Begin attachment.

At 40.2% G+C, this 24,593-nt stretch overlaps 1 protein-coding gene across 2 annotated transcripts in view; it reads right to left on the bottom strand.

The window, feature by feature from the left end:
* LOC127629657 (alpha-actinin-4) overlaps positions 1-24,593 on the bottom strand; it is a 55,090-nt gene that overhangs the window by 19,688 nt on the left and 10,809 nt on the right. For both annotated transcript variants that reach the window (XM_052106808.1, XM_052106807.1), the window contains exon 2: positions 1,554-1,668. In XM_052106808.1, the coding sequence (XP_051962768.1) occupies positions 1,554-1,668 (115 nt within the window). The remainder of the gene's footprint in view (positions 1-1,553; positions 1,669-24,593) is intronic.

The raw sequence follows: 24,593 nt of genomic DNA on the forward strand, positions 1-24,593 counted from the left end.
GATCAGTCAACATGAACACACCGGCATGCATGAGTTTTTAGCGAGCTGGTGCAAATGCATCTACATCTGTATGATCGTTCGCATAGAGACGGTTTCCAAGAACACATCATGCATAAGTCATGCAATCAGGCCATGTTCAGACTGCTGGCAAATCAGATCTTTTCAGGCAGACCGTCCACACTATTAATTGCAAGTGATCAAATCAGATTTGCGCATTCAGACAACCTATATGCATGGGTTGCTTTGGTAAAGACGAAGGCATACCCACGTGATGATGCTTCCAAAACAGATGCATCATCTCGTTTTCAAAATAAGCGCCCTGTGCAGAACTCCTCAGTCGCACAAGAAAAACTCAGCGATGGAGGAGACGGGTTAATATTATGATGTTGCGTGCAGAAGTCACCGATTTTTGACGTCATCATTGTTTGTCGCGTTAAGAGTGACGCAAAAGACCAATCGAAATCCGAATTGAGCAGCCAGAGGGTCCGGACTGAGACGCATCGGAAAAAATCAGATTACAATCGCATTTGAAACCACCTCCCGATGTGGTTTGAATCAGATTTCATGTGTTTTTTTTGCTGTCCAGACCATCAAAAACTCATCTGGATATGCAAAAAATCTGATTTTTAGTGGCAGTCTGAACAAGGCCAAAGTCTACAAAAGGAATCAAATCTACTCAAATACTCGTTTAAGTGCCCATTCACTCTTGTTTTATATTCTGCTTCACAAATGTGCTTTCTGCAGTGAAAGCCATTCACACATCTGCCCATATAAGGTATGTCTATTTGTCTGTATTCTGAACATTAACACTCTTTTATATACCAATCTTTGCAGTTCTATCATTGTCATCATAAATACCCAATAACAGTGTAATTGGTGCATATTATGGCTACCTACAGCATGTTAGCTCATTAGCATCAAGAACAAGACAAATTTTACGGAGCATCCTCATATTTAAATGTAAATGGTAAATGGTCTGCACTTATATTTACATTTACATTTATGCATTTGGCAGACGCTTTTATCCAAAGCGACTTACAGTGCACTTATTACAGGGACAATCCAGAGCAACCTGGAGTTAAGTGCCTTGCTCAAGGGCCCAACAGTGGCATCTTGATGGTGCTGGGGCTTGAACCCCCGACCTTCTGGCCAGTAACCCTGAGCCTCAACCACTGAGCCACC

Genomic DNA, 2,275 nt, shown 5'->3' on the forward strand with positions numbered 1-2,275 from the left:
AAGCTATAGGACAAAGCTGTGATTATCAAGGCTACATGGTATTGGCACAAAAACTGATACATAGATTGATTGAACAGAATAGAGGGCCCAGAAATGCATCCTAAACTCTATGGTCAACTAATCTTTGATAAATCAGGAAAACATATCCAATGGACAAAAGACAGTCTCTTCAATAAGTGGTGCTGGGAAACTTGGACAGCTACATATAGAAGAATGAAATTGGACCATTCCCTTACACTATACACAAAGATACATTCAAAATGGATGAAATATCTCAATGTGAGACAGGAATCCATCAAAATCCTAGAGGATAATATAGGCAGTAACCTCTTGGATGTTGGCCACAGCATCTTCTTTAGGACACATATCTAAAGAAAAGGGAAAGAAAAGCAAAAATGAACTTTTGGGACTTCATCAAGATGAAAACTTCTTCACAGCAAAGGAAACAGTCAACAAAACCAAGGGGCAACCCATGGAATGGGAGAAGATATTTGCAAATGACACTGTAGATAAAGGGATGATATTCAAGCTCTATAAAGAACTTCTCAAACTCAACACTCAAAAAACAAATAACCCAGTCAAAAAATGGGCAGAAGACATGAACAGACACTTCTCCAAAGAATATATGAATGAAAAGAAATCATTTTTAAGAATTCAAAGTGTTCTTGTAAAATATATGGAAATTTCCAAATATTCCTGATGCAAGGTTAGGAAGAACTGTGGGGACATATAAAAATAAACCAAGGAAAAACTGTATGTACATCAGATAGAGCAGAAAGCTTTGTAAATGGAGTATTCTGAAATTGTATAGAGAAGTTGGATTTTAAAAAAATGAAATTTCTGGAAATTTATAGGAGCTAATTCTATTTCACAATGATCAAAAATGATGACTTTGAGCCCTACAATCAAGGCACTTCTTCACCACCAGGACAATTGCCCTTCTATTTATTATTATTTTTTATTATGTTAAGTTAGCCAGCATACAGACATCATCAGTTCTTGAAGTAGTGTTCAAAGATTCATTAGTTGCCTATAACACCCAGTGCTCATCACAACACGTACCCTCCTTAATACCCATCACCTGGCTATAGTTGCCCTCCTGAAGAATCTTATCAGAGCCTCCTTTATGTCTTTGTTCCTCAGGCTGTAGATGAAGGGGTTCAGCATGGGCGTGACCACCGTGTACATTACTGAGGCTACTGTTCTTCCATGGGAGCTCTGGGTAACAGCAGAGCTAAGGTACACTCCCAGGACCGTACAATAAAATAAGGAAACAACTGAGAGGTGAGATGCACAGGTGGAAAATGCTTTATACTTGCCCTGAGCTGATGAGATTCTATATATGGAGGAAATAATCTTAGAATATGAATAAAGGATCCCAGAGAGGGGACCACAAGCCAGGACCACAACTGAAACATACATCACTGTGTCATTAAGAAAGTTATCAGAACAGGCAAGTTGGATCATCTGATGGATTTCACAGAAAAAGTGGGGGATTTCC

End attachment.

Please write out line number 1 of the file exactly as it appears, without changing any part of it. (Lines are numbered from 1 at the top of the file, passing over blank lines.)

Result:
At 40.2% G+C, this 24,593-nt stretch overlaps 1 protein-coding gene across 2 annotated transcripts in view; it reads right to left on the bottom strand.